I recently came across an article reporting the rebirth of the Qt port for Firefox 4. When the journalist wrote about rebirth they were referring to work that some bloggers at Tech Freaks 4 You reported two years ago, but it rattled loose an old memory I had from when I first joined Trolltech (way back when digital watches were thought to be a pretty neat idea).
In early April of 1998 (which was before I joined, but still in the same era) a team of Trolltech employees and free software developers wanted to prove the power of Qt, not only from a cross-platform perspective but also from a coding efficiency perspective. Their goal: to port the recently open sourced Netscape Navigator frontend to Qt in a “mythical man month”. I could describe what they did but better to share what they wrote at the time:
April 7, 1998
Trolltech today released the QtScape demonstration program to the public. A team of seven programmers have in five days ported to Qt the newly released Netscape Navigator web browser source code. Qt is Trolltech's multi-platform Graphical User Interface (GUI) toolkit. The free QtScape is released as a "proof of concept" that Qt as a platform provides all the functionality required for making state-of-the-art GUI applications, as well as allowing rapid application development.
"When Netscape Communications Corporation earlier this year announced that it would release the source code of Communicator 5.0, we decided that this was the perfect opportunity to show the world the flexibility and effectiveness of our GUI toolkit" said Eirik Eng, CEO of Trolltech. "By giving a team of seven programmers only five days - a "mythical man-month" - to achieve a functioning Qt port of Netscape Navigator, we wanted to demonstrate the ease and speed of developing graphical user interfaces with Qt."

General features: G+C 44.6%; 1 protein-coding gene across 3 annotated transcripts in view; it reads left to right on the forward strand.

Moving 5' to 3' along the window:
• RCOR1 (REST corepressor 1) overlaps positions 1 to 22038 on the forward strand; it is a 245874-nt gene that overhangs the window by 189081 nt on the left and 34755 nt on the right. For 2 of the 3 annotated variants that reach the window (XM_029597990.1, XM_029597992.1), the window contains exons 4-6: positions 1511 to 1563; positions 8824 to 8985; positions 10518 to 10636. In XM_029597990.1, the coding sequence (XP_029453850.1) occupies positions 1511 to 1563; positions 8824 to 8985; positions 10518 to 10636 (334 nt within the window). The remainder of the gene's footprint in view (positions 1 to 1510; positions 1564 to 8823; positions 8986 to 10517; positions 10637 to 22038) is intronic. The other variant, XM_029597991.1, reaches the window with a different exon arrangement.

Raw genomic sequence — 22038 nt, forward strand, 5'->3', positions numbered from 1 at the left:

The QtScape development team consisted of five Trolltech senior engineers as well as two programmers volunteering from the free software community. Netscape released the Communicator source code March 31, and the team came together the day after to face an immense task: to replace the 500 000 lines of C and C++ code in the X-Windows/Motif and Microsoft Windows specific parts of Communicator. Nonetheless, QtScape implements almost all the main web browser functionality of Netscape Navigator. In some areas, the port improves on the original: The pages are drawn noticeably faster, and the color handling on 256-color screens is better.
"We were confident that we would achieve a satisfactory result, although the Communicator source code was not easily penetrated," said Haavard Nord, president of Trolltech. "This represents definite evidence of the power and flexibility of Qt, as well as a demonstration of the skills of our programmers. I am very satisfied."
So there you have it! A little bit of Qt history that most have probably forgotten. By the way I have been poking around but I can’t seem to find the source code or screenshots for Qtscape. If anyone happens to find either please post in the comments section.
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